To many patent owners in IPR, the prospect of a patent-saving claim amendment is all but illusory. The Board grants few motions to amend, which is one reason that few patent owners even request amendment. That may change with the Federal Circuit’s en banc decision in Aqua Products, Inc. v. Matal, which eased the patent owner’s burden of justifying an amendment, and increased the petitioner’s burden of opposing an amendment. This change affects not only the procedure of IPRs, which must now take into account the shifted burden, but also the strategy of IPRs.
Prior to Aqua Products, the Board required patent owners to prove that their proposed amendments would result in a patentable claim, a burden that few patent owners could meet. One apparent consequence of the Board placing that burden on the patent owner is that amendments are rarely allowed. The Federal Circuit in Aqua Products cited Patent Office statistics indicating that the Board denies about 95% of requests to amend claims. Those low odds of success likely dissuaded many other patent owners from even asking to amend.
The Federal Circuit’s decision in Aqua Products shifts that burden to the petitioner, but it answers few other questions. The decision includes five opinions that are a product of deep disagreement among the judges. The main decision garnered the support of just five of the eleven judges participating, and two concurrences supported just the judgment but not the main decision’s reasoning. Thus, Aqua Products offers little clarity beyond the holding that the petitioner bears the burden to prove that an amendment is inappropriate.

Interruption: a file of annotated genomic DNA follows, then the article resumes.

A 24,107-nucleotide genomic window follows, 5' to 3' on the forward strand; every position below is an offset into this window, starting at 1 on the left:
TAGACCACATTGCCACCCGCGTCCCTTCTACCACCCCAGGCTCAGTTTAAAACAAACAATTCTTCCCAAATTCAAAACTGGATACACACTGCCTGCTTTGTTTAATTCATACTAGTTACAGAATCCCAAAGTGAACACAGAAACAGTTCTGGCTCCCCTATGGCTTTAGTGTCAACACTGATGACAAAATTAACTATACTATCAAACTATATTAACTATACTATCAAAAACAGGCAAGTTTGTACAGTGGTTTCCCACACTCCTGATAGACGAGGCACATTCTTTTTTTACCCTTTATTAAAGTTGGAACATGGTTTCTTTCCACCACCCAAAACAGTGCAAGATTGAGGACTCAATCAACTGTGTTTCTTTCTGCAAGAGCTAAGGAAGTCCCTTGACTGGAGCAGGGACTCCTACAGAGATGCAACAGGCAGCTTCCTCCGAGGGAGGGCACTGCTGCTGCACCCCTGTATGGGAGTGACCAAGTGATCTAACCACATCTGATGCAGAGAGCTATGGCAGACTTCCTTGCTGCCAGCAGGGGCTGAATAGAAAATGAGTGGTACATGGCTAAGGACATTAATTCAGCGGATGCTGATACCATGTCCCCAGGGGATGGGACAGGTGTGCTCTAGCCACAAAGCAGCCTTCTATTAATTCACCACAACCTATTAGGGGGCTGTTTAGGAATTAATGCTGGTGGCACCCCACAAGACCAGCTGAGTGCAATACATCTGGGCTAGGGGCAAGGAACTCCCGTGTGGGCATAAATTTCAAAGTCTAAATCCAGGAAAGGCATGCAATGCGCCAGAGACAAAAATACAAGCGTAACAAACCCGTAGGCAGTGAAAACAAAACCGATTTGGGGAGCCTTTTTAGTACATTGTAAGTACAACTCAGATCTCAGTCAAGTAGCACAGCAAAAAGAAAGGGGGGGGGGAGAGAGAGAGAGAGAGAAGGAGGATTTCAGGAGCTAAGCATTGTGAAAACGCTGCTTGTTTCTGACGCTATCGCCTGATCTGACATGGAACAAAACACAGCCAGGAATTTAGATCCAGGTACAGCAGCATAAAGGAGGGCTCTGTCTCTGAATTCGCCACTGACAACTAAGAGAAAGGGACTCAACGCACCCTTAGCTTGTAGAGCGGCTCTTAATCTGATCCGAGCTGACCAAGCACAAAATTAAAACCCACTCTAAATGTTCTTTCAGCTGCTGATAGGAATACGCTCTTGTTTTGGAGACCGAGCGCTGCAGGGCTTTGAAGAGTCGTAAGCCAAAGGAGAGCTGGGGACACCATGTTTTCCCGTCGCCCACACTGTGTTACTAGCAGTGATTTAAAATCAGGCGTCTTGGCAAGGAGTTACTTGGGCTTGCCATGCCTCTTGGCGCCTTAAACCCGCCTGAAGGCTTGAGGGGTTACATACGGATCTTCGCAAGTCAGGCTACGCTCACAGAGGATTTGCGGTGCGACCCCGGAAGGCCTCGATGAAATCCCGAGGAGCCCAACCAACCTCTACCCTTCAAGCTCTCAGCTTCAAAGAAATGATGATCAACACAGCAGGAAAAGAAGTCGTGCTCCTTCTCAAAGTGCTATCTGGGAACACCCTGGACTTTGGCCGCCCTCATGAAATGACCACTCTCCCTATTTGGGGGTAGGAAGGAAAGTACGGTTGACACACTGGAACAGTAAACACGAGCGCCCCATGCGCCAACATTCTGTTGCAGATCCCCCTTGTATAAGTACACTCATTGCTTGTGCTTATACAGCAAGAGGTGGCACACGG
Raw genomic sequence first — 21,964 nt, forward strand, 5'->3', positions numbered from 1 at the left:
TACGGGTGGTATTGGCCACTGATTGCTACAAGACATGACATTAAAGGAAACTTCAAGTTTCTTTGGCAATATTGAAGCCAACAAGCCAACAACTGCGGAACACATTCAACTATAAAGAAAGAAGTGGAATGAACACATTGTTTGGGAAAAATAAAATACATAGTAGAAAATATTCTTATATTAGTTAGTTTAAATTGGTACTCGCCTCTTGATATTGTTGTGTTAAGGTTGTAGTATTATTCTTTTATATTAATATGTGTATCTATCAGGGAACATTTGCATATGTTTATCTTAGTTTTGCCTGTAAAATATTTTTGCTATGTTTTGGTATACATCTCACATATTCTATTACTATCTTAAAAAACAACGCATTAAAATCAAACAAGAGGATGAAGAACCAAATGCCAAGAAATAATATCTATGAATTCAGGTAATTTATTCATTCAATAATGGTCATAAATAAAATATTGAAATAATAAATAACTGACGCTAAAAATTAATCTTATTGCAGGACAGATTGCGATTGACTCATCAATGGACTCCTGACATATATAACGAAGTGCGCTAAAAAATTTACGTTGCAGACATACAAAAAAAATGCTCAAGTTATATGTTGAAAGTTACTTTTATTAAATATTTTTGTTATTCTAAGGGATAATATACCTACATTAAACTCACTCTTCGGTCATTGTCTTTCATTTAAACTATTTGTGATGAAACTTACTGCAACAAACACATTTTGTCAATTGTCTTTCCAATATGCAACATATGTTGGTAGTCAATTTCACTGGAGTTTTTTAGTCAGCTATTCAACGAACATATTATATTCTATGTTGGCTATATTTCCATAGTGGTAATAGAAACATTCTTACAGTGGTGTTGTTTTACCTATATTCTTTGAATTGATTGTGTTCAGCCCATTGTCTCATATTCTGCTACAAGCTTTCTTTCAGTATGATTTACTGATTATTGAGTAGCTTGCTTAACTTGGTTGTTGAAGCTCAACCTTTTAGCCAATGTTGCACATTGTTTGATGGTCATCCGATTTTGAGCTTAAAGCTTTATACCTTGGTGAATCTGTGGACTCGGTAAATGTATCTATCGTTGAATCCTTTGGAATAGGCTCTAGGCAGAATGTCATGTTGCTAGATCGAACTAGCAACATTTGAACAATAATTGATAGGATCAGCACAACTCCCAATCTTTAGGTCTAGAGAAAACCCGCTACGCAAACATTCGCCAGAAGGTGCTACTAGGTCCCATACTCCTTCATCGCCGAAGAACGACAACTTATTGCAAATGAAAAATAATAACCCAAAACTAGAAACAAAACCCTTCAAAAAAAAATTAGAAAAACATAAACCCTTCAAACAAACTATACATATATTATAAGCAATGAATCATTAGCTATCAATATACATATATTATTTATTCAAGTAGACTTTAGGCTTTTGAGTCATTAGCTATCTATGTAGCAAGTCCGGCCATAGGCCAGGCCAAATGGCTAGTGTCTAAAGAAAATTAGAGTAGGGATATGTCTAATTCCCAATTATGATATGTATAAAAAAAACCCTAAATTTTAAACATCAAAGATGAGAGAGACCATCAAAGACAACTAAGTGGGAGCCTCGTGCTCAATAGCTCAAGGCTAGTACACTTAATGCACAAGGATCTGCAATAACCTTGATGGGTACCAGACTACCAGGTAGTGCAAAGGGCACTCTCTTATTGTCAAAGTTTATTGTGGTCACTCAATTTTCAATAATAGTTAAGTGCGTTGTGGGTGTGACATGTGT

The shifted burden raises new strategic questions. At least until practice proves otherwise, petitioners should be aware that amendment may now be a more viable defense to IPR, and plan their cases accordingly. If the patent owner successfully amends, it could assert the new claims and argue that the petitioner is estopped from certain validity challenges. That said, amendment is not a solution in all IPRs, because amendments may limit damages in litigation to just the period after the amendment becomes effective.
The Board must now work out what, if any, changes to IPR procedures are needed to account for the Aqua Products decision. The basic question of what the patent owner must present in its motion remains up in the air. The only part of the Federal Circuit’s decision with the support of a majority of the court was the conclusion that the Board could impose an initial burden on the patent owner. However, the five judges of the main opinion of the court dismissed that section as not binding, creating an ambiguity that will have to be resolved in the future.
The Supreme Court may also review the Aqua Products decision. In Cuozzo Speed Techs., LLC v. Lee, the Supreme Court cited the possibility of amendment as a key reason that the broadest reasonable interpretation claim construction standard is appropriate and fair. There, the Supreme Court declined to evaluate whether the Board was correctly evaluating motions to amend. Given the fractured decision, Aqua Products invites the Supreme Court to address that issue head on. Further, Aqua Products’ reliance on general administrative law principles only increases the chance that the Supreme Court would grant review.
Aqua Products thus may widen the opportunity for amendment for now, yet sows the seeds of future changes.